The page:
“Thus it was lately mentioned, at a public religious meeting, that the present possessor of the estate purchased by Gibbon,(English historian and scholar) in Switzerland, from the profits of his writings against religion, expends a large sum annually, in promulgating that gospel which his predecessor sought to undermine.

          That the printing-press, at Ferney, which Voltaire employed to print his blasphemies, was now employed, at Geneva, in printing the holy scriptures; and that the room in which David Hume (The most important philosopher ever to write in English, some say), died, at Edinburgh, was used for the first provincial meeting of an Auxiliary Bible Society!”

      • entech says:

        I have been digging further and the only in depth article is the New Zealand one that you mention.

        The statement has been found on many Christian sites, usually without citation, but occasionally from ‘Norman Geisler &William Nix, A General Introduction to the Bible (Chicago: Moody Press), 1968, p124’
        “Voltaire, the skeptic, predicted that the Bible and Christianity would be swept into obsolescence, but only fifty years after his death the Geneva Bible Society used his press and house to produce stacks of Bibles.” but this appears to be due to a misunderstanding of the 1849 annual report of the American Bible Society
        Apparently this reference has been removed from later editions

        Now here is a site I would never have thought of using as support answersingenesis.org on their page about arguments that should never be used under the category Common misconceptions/misunderstandings.
        Item number 8 reads:
        The Geneva Bible Society used Voltaire’s house to produce Bibles. (This has never been verified.)

        One site even uses it as proof of Biblical Prophecy:
        In the 1700″s the atheist French writer Voltaire said, “within 100 years, the Bible and Christianity will be swept out of existence, and pass into history.” Well, within 50 years, Voltaire was swept out of existence and passed into history, and the Geneva Bible Society used Voltaire’s house and printing press to print and distribute thousands of Bibles. This ironic twist of events should not have surprised anyone, because God had promised that “Heaven and earth shall pass away, but my words shall not pass away” (Matthew 24:35).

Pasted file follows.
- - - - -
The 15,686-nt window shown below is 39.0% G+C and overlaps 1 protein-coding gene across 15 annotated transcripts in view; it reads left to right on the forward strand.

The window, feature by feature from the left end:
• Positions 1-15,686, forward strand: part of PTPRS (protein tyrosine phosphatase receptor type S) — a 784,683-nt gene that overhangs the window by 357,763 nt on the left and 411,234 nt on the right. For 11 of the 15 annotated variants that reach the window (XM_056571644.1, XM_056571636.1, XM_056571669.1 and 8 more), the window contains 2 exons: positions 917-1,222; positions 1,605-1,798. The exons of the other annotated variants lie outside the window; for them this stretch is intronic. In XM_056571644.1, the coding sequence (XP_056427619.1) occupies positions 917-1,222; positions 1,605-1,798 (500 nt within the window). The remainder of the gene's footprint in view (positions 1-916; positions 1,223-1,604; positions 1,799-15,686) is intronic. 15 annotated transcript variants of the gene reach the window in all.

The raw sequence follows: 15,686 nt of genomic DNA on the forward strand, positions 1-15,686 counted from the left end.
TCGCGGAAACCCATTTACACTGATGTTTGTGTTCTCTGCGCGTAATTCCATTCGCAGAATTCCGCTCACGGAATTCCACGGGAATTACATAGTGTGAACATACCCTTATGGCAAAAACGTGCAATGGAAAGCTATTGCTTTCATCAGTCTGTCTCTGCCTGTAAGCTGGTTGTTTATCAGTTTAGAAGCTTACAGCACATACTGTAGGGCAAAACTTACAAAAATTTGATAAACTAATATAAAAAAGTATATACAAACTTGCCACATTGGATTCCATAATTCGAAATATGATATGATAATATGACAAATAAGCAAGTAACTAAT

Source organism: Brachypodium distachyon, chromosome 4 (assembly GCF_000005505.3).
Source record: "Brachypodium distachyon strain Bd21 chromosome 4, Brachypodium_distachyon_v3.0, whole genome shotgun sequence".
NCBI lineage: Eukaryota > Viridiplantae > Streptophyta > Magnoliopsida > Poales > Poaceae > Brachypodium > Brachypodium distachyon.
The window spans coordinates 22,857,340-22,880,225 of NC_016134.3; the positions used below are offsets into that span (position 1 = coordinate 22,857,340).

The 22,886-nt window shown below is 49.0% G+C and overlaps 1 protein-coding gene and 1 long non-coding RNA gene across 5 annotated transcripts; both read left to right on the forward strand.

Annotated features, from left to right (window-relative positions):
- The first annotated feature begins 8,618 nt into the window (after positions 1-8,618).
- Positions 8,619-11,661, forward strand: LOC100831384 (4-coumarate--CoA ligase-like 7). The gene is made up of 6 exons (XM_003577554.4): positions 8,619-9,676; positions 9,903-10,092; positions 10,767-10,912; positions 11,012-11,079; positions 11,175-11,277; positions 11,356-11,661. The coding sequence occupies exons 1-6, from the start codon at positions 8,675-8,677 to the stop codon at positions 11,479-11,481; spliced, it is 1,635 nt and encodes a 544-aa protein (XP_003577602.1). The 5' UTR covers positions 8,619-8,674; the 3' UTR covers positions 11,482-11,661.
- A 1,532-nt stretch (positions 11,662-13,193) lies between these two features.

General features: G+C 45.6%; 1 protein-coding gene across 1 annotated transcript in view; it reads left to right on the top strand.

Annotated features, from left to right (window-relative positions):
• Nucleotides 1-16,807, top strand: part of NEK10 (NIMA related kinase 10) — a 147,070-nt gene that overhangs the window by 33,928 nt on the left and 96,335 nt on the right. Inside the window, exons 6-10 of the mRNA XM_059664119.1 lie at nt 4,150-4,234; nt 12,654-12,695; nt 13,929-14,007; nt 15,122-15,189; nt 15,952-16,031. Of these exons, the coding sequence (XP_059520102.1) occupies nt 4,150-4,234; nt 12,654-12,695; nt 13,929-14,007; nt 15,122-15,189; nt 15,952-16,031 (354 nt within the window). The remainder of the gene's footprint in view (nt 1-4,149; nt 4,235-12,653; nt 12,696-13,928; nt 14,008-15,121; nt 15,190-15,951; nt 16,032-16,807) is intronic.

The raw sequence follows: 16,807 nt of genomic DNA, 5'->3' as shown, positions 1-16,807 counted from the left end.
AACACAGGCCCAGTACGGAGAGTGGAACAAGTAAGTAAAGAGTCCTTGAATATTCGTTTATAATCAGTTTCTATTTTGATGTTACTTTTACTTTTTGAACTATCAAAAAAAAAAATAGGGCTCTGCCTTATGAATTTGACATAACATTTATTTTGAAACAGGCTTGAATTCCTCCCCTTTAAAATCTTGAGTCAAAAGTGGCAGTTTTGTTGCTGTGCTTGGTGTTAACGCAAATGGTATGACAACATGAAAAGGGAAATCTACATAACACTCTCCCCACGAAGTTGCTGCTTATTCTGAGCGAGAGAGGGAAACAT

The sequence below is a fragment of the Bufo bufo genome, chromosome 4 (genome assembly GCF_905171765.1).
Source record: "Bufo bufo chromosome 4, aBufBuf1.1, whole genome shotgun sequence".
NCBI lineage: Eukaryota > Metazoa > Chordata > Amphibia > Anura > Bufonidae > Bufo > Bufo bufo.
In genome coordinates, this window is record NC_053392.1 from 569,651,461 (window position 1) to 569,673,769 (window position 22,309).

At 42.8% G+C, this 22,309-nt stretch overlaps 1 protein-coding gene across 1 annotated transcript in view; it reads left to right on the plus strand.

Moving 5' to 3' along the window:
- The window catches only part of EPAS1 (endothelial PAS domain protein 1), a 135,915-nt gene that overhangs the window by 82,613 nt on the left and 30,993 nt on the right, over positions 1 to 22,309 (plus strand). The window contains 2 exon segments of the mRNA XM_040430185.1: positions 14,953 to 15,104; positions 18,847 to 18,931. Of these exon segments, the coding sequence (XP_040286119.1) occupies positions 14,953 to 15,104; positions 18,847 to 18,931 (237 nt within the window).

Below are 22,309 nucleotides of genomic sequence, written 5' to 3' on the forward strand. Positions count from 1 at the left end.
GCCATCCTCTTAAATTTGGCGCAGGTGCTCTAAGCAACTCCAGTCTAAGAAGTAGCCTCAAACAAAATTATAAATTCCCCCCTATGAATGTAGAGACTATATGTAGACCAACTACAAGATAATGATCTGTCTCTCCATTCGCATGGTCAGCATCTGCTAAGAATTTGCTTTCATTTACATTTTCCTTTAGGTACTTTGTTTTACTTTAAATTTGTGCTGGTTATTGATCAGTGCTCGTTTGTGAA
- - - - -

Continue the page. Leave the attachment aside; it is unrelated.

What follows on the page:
On the point about Voltaire being an atheist I was incorrectly interpolating based on your frequent references. I was wrong. It does show how careful we all need to be about seeing what we are expecting to see.

        That Voltaire was wrong about the persistence of Christianity is irrelevant to Bible printing. Even if it were true the location of Bible printings is a coincidence (an example of irony, true) and I am guilty of falling for the proverbial sucker punch. It was an interesting bit of research, but totally without any point.
        I know of at least two Church buildings in the Country areas of Australia that have been converted for other uses, one as a restaurant and the other as a private residence by an unmarried couple: does this have any relevance to the sins of gluttony and fornication? Or is it irony?

        • Henry says:

          Your examples would hold both relavance and irony.

          We have those examples around here. I know of one church building used for storage, one as a shop, and one as a residence. If it were a situation where the congregation were to move into a larger building, that is one thing. Unfortunately, my examples illustrate the application of some community’s first fruits in an area not dedicated to God. Along with this cause is rural population decline. Are all these people unchurched? No. Some get their church from other sources. Driving some amount of distance is not a big thing to some.